In this project, we will introduce one of the core problems in computer vision, which is image classification. It is defined as the task of classifying an image from a fixed set of categories. Many other computer vision challenges such as object detection and segmentation can be reduced to image classification. Throughout this project, we will start by exploring our dataset, then show how to preprocess and prepare the images to be a valid input for our learning algorithms. Finally we will explain relevant and the implemented machine learning techniques for image classification such as Support Vector Machine (SVM), K-Nearest Neighbor (KNN), Multi-Layer Perceptron (MLP) and Convolutional Neural Networks (CNN).
The complete code for this project is available as a Jupyter Notebook on GitHub. This project was a coursework in my masters.
2 Introduction to the dataset
COCO Sponsored by Microsoft is a large-scale object detection, segmentation, and captioning dataset. It contains images, bounding boxes and labels. There are two versions 2014 and 2017 that use the same images but different train, validation and test splits. COCO defines 91 classes but the data only uses 80 classes and some images don’t have annotations. For the purpose of this project, we picked the 2017 validation dataset which is about 5000 images.
Through COCO API, we found out that most images have more than one object with annotations for the same or different category. That led us to make use of this property by cropping the objects using the bounding boxes annotation and considering them as independent images in order to overcome the multi classes in the same image problem so we can feed the models with a single class image which makes it easier to classify. As a result, the number of images multiplied more than 20 times as shown in the chart below.
Due to the computation limitation and even though we have selected the smallest set from COCO, loading all these images wasn’t possible. Thus, we had to take half of them prioritizing the ones with low count per class by using the API to get and load the image IDs associated with each category. After that selecting the categories with a number of instances from 150 to 450 which results in 30 classes from 80 that in turn will be used to train , validate and test our models.
3 Literature review of relevant machine learning techniques
Before going through different techniques that can be used for image classification. Let’s have an idea about some of the challenges from computer vision perspective which are trivial for a human to perform:
1- Viewpoint variation: Object orientation with respect to a camera.
2- Scale variation: The Same class can exhibit variation in size.
3- Deformation: The nature of the object that it can’t be rigid all the time.
4- Occlusion: Sometimes only a small portion of an object could be visible.
5- Illumination conditions: Drastic effect of the illumination on the pixel level.
6- Background clutter: The object of interest to be mixed with its environment
7- Intra-class variation: Broad types of the same class.
In addition, there are about 10,000 to 30,000 different object categories that can be detected. And hence a continuous work and research in this field are trying to find a good image classifier that is invariant to all these variations. By applying and developing machine learning techniques and architectures.
3.1 K-Nearest Neighbor algorithm (KNN)
KNN is a method for classifying objects based on closest training examples in the feature space. The training process for this algorithm only consists of storing feature vectors and labels of the training images. The classification task itself occurs by assigning labels to a testing example by the majority labels of its k nearest neighbors.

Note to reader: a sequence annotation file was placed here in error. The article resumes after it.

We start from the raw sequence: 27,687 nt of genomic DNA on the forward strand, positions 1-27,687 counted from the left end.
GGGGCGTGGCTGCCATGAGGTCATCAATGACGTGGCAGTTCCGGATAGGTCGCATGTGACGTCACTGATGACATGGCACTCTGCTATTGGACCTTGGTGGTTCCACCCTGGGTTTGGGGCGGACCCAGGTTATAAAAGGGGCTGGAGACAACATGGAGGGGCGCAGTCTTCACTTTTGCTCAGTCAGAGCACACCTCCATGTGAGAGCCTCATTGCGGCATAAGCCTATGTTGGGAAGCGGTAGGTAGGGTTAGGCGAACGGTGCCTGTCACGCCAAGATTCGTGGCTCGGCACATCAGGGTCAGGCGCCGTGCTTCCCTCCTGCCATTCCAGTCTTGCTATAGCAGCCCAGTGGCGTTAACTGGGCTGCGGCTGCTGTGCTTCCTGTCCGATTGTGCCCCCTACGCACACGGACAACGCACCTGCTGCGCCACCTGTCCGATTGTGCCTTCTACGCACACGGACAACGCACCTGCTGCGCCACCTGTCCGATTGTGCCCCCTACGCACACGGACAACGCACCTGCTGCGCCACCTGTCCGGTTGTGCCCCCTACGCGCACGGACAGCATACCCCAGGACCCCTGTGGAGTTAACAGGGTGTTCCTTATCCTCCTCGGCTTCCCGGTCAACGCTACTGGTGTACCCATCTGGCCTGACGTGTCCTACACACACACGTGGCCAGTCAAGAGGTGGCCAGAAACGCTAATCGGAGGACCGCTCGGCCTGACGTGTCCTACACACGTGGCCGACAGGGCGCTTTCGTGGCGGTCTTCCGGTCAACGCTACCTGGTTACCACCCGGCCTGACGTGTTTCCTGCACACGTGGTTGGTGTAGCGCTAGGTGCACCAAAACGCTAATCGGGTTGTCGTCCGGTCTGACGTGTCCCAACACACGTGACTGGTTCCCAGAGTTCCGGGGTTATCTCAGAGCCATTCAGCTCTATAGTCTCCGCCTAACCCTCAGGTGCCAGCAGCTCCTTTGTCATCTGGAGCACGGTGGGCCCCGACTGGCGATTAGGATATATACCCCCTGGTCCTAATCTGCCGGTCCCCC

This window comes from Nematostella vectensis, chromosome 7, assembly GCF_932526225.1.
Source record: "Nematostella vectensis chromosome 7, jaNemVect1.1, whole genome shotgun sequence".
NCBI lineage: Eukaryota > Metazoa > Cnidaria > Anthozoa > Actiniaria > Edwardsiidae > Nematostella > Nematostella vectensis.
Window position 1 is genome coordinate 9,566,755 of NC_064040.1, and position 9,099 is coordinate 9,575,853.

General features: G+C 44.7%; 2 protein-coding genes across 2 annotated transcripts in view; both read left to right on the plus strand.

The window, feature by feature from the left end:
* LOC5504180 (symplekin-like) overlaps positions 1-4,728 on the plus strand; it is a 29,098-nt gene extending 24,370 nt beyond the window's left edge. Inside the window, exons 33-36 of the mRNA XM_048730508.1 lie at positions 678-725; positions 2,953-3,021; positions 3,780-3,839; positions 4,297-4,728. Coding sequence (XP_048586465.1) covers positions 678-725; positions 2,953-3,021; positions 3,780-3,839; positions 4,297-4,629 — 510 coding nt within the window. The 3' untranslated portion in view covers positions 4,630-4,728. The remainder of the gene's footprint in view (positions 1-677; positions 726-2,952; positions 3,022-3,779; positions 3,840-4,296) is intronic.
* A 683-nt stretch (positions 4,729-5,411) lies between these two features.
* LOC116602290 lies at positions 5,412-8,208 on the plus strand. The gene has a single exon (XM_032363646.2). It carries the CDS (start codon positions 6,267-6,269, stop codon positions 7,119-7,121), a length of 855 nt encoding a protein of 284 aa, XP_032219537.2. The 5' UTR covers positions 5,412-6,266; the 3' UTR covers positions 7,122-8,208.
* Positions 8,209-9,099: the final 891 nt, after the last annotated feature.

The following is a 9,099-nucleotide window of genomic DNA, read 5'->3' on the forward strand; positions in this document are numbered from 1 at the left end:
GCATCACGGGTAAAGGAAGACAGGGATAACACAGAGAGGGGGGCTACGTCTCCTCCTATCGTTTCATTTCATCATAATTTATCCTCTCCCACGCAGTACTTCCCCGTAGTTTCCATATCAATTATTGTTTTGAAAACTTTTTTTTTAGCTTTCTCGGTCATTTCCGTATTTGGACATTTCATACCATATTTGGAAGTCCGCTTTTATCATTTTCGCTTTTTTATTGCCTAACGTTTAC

The advantages of the KNN algorithm are its simplicity and the ability to deal with multi classes. Nevertheless, a major disadvantage of the KNN algorithm is using all the features equally for similarity computing. This can lead to classification errors, especially when there is only a small subset of features that are useful for classification (JINHO KIM, 2012).
3.2 Support Vector Machine (SVM) algorithm
SVM is a representation of the examples as points in space, mapped so that the instances of the different classes are separated by a dividing plane that maximizes the margin between them. A main advantage of SVM is that it can perform a non-linear classification using the kernel trick. However, a major disadvantage of SVM classification is the limitations in speed and size during both training and testing phases of the algorithm (JINHO KIM, 2012).
3.3 Ensemble Learning algorithm
Ensemble Learning is a technique for aggregating a group of predictors and then predicts the class that gets the most votes. Most popular are bagging and boosting. This way of combining different learning techniques is expected to get better results.
3.4 Multi-layer Perceptron (MLP)
MLP is different from logistic regression, in that between the input and the output layer, there can be one or more non-linear layers, called hidden layers. A main advantage of MLP is its capability to learn non-linear models. However, there are major disadvantages such as having a non-convex loss function and tuning for the number of hidden layers and neurons (N. Coskun and T. Yildirim, 2003).
3.5 Convolutional neural networks (CNNs)
CNNs have emerged as the master algorithm in computer vision in recent years, they have managed to achieve superhuman performance on some complex visual tasks with the increase in computational power and one of the outperformer architecture that has been implemented in this project through transfer learning is Xception (Chollet, 2017).
It merges the ideas of other well-known CNN architectures like Inception-v4, GoogLeNet and ResNet, but it replaces the inception modules with a special layer called a depthwise separable convolution (K. Liu, H. Liu, P. K. Chan, T. Liu and S. Pei, 2018). While the standard convolutions simultaneously learn the spatial and cross channel patterns, the separable convolution layer split feature learning over two simpler steps as shown in the figure below. The first step applies a single spatial filter for each input feature map, then the second step looks for cross-channel patterns.
Aside from the better performance, it uses fewer parameters, memory and computations than normal convolutional layers.
4 Image preprocessing and preparation
4.1 Image resizing
A common problem is that images vary in sizes even without cropping. Images with different height and width are not a valid element to be stacked in an array or input to a machine learning algorithm. Through interpolating pixel color values, the output resized image can introduce a continuous transition. Bicubic interpolation used for this purpose. Although it quite computationally expensive compared to the other interpolation methods, it yields substantially better results. Now, coming to the step of deciding what height and width we can use.